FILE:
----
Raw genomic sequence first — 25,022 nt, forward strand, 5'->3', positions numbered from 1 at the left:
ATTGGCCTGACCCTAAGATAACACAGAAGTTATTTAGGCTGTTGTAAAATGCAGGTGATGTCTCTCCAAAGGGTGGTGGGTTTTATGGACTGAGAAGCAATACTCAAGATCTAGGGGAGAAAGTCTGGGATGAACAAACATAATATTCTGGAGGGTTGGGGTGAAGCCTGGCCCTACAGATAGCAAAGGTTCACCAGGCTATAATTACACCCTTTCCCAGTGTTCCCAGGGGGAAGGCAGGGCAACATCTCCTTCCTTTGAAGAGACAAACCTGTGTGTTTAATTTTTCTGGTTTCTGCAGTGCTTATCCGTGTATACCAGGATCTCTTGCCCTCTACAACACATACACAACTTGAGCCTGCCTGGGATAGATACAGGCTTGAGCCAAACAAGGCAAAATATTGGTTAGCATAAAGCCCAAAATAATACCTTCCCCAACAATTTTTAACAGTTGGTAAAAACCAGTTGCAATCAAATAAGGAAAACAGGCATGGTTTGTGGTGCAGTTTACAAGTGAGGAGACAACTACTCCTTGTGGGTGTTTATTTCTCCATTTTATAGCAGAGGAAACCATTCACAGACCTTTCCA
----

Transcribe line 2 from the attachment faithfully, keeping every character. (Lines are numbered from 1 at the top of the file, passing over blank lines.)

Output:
ATTGGCCTGACCCTAAGATAACACAGAAGTTATTTAGGCTGTTGTAAAATGCAGGTGATGTCTCTCCAAAGGGTGGTGGGTTTTATGGACTGAGAAGCAATACTCAAGATCTAGGGGAGAAAGTCTGGGATGAACAAACATAATATTCTGGAGGGTTGGGGTGAAGCCTGGCCCTACAGATAGCAAAGGTTCACCAGGCTATAATTACACCCTTTCCCAGTGTTCCCAGGGGGAAGGCAGGGCAACATCTCCTTCCTTTGAAGAGACAAACCTGTGTGTTTAATTTTTCTGGTTTCTGCAGTGCTTATCCGTGTATACCAGGATCTCTTGCCCTCTACAACACATACACAACTTGAGCCTGCCTGGGATAGATACAGGCTTGAGCCAAACAAGGCAAAATATTGGTTAGCATAAAGCCCAAAATAATACCTTCCCCAACAATTTTTAACAGTTGGTAAAAACCAGTTGCAATCAAATAAGGAAAACAGGCATGGTTTGTGGTGCAGTTTACAAGTGAGGAGACAACTACTCCTTGTGGGTGTTTATTTCTCCATTTTATAGCAGAGGAAACCATTCACAGACCTTTCCA